The Acquired Taste of Absurdism: The Lobster

 TheLobster2016Absurdist art is often a dividing point for audiences; either one enjoys it or not. Yorgos Lanthimos’ new film The Lobster is most certainly absurd, and it is absolutely divisive. For audiences who are capable of enjoying style beyond substance, then this is a quirky, charming work of developing a specific tone. For those who require something more concrete, however, this might be a pass.

David (Colin Farrell) takes up residency at The Hotel, a form of mandatory Singles’ Resort with a twist: if its residents do not find a partner within 45 days, they will be transformed into an animal of their choosing. Their only option for delaying their end is by hunting down ‘loners’ (Léa Seydoux, Rachel Weisz, and more) who have escaped The Hotel. Thrown into an awkward situation and with the clock ticking, will David and his friends - a man with a lisp (John C. Reilly) and a man with a limp (Ben Whishaw) - find partners, become animals, or will they attempt an escape of their own?

The film is, of course, packed with symbolism regarding its central themes of love and relationships. The entire plot serves as an exaggeration of courtship and all of its associated desperation, deceit, jealousy, and overall struggles. If this all sounds terribly serious, take comfort: there are also some bright spots of comedy, genuine emotional connection, and devotion.

The biggest issue for some audiences would be the focus on symbolism; every facet of the plot is a calculated effort to reinforce the movie’s themes, and one gets the sense that this is not a character-driven story but one crafted for the sake of thematic import; the notably open ending can attest to that fact. This is not a film made for those who seek pure entertainment or just want to be told a story; instead, this is something to think about and analyze.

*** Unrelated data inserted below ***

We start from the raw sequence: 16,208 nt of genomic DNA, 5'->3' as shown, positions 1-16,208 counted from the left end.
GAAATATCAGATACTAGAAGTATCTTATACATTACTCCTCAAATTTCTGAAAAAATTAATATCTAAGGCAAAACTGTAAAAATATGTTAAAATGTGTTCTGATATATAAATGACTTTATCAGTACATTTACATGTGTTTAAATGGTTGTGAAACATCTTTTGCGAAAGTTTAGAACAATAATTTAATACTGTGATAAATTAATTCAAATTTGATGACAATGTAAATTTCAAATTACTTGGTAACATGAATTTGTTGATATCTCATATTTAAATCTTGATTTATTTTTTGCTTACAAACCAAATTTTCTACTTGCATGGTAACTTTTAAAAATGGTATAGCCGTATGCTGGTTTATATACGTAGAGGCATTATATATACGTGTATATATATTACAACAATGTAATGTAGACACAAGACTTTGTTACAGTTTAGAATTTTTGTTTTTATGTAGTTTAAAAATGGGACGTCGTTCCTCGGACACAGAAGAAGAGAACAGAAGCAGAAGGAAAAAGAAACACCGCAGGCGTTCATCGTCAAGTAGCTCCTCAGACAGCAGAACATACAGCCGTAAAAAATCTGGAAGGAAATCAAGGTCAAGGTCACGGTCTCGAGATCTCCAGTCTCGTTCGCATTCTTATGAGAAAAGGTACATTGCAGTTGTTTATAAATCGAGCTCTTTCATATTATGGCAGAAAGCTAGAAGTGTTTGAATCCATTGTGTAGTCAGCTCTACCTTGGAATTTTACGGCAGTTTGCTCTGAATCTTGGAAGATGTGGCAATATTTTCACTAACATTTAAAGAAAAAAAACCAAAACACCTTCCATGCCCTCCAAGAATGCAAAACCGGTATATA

To its credit, what there is of a plot flows nicely and is carried well by the cast. Farrell’s varied career (from Phone Booth to Seven Psychopaths and beyond) continues with this interesting character, and Farrell seems to deliver the exact performance Lanthimos wanted; as with the rest of the picture, however, your enjoyment of Farrell’s performance is largely subjective. Special mentions also go to Weisz and Seydoux who deliver the exact performance needed in line with the film, as well as Angeliki Papoulia who is striking as a cold-hearted resident of The Hotel with an outstanding record of violently chasing down loners.

Overall, the plot of Lanthimos’ work is a uniquely absurd journey through the trials of love, exaggerated for the sake of symbolism. From that previous sentence, readers can already get a sense of whether they will enjoy the film: if high-minded, artistic think-pieces are to your liking, then this one is a charming effort; if, instead, it sounds more high-brow and arrogant than what you would enjoy, then this is likely not the film for you. Whether or not you enjoy this film is highly subjective (although this reviewer certainly enjoyed its charm); whether the film is objectively good, however, rests somewhere in the middle.

3 (out of 5)

 “The Lobster” is now playing at The Hyland Cinema.

Thomas Vickers is a London-based filmmaker and The Beat Magazine's resident film critic.

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